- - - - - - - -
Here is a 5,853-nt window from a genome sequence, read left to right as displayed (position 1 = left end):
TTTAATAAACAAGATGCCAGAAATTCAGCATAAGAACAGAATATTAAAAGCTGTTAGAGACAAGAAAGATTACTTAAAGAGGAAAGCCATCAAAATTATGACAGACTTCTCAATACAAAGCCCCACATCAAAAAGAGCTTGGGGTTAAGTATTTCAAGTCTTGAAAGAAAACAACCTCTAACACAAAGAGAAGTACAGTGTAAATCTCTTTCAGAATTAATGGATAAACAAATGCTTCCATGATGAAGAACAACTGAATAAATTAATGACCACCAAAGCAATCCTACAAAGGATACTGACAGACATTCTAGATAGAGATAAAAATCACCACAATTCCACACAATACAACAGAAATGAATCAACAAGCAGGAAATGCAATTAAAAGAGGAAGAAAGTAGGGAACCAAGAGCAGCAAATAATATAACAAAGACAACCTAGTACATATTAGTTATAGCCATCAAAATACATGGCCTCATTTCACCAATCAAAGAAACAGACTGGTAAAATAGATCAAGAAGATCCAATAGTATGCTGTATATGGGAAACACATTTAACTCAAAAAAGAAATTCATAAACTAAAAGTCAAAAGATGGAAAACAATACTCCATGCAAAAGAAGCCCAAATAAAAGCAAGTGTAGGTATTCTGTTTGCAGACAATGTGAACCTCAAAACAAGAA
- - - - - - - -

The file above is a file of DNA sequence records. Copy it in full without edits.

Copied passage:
Here is a 5,853-nt window from a genome sequence, read left to right as displayed (position 1 = left end):
TTTAATAAACAAGATGCCAGAAATTCAGCATAAGAACAGAATATTAAAAGCTGTTAGAGACAAGAAAGATTACTTAAAGAGGAAAGCCATCAAAATTATGACAGACTTCTCAATACAAAGCCCCACATCAAAAAGAGCTTGGGGTTAAGTATTTCAAGTCTTGAAAGAAAACAACCTCTAACACAAAGAGAAGTACAGTGTAAATCTCTTTCAGAATTAATGGATAAACAAATGCTTCCATGATGAAGAACAACTGAATAAATTAATGACCACCAAAGCAATCCTACAAAGGATACTGACAGACATTCTAGATAGAGATAAAAATCACCACAATTCCACACAATACAACAGAAATGAATCAACAAGCAGGAAATGCAATTAAAAGAGGAAGAAAGTAGGGAACCAAGAGCAGCAAATAATATAACAAAGACAACCTAGTACATATTAGTTATAGCCATCAAAATACATGGCCTCATTTCACCAATCAAAGAAACAGACTGGTAAAATAGATCAAGAAGATCCAATAGTATGCTGTATATGGGAAACACATTTAACTCAAAAAAGAAATTCATAAACTAAAAGTCAAAAGATGGAAAACAATACTCCATGCAAAAGAAGCCCAAATAAAAGCAAGTGTAGGTATTCTGTTTGCAGACAATGTGAACCTCAAAACAAGAA